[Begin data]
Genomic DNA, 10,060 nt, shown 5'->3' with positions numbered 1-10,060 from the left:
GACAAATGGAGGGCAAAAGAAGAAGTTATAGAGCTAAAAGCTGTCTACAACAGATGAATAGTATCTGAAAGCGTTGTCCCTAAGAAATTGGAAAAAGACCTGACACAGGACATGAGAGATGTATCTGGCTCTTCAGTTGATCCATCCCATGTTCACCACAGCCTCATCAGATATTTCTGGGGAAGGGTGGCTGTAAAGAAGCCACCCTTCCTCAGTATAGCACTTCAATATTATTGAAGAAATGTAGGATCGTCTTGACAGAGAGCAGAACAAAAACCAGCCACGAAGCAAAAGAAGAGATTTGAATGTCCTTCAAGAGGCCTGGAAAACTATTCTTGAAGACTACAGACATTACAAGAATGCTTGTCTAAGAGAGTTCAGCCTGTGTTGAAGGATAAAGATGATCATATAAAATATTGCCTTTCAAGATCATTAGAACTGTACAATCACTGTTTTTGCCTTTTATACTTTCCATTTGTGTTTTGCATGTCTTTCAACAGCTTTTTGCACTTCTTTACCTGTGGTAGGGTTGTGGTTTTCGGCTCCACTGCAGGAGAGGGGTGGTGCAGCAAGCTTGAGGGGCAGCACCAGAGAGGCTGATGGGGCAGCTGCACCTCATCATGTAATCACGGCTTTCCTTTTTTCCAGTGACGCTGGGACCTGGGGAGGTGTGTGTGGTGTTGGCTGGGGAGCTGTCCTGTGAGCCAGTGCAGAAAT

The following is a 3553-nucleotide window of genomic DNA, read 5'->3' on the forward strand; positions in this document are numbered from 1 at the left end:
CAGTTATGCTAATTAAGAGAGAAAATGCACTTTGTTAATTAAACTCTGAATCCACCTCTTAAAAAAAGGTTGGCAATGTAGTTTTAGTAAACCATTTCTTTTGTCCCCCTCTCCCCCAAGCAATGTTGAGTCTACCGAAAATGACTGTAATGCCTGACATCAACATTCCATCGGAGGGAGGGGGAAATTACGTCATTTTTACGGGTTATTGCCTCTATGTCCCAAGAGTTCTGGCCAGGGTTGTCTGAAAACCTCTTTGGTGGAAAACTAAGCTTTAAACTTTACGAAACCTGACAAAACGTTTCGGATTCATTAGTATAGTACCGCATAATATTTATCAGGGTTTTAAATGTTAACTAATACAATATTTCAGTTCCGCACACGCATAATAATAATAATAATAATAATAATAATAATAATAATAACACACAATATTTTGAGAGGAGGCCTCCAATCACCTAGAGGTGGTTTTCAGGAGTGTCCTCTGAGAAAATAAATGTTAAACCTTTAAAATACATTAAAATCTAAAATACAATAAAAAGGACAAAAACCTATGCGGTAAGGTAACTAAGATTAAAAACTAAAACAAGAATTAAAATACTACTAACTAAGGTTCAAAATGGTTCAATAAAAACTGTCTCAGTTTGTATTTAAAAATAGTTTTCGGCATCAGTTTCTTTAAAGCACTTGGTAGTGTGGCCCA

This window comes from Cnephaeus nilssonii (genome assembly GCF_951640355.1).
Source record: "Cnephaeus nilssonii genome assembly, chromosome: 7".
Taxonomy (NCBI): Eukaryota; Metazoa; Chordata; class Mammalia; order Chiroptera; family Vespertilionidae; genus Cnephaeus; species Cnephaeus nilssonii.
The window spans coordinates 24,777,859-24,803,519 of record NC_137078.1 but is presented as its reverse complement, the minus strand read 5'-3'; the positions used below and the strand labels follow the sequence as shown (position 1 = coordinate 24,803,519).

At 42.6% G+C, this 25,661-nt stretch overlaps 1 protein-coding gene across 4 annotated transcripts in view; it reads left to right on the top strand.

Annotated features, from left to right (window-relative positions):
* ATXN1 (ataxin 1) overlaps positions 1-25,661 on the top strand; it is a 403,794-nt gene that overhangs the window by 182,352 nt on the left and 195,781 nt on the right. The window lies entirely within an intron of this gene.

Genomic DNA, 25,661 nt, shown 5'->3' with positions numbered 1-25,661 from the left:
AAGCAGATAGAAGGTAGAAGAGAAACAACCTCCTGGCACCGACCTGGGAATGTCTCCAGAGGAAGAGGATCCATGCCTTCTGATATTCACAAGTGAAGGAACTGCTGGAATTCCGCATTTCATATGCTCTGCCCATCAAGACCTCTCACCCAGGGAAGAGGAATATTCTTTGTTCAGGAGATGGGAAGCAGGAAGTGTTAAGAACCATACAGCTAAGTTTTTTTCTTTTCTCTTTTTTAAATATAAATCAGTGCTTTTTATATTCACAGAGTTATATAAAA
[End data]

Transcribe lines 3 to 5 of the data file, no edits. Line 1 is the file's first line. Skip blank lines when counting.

The following is a 3553-nucleotide window of genomic DNA, read 5'->3' on the forward strand; positions in this document are numbered from 1 at the left end:
CAGTTATGCTAATTAAGAGAGAAAATGCACTTTGTTAATTAAACTCTGAATCCACCTCTTAAAAAAAGGTTGGCAATGTAGTTTTAGTAAACCATTTCTTTTGTCCCCCTCTCCCCCAAGCAATGTTGAGTCTACCGAAAATGACTGTAATGCCTGACATCAACATTCCATCGGAGGGAGGGGGAAATTACGTCATTTTTACGGGTTATTGCCTCTATGTCCCAAGAGTTCTGGCCAGGGTTGTCTGAAAACCTCTTTGGTGGAAAACTAAGCTTTAAACTTTACGAAACCTGACAAAACGTTTCGGATTCATTAGTATAGTACCGCATAATATTTATCAGGGTTTTAAATGTTAACTAATACAATATTTCAGTTCCGCACACGCATAATAATAATAATAATAATAATAATAATAATAATAATAACACACAATATTTTGAGAGGAGGCCTCCAATCACCTAGAGGTGGTTTTCAGGAGTGTCCTCTGAGAAAATAAATGTTAAACCTTTAAAATACATTAAAATCTAAAATACAATAAAAAGGACAAAAACCTATGCGGTAAGGTAACTAAGATTAAAAACTAAAACAAGAATTAAAATACTACTAACTAAGGTTCAAAATGGTTCAATAAAAACTGTCTCAGTTTGTATTTAAAAATAGTTTTCGGCATCAGTTTCTTTAAAGCACTTGGTAGTGTGGCCCA

This window comes from Cnephaeus nilssonii (genome assembly GCF_951640355.1).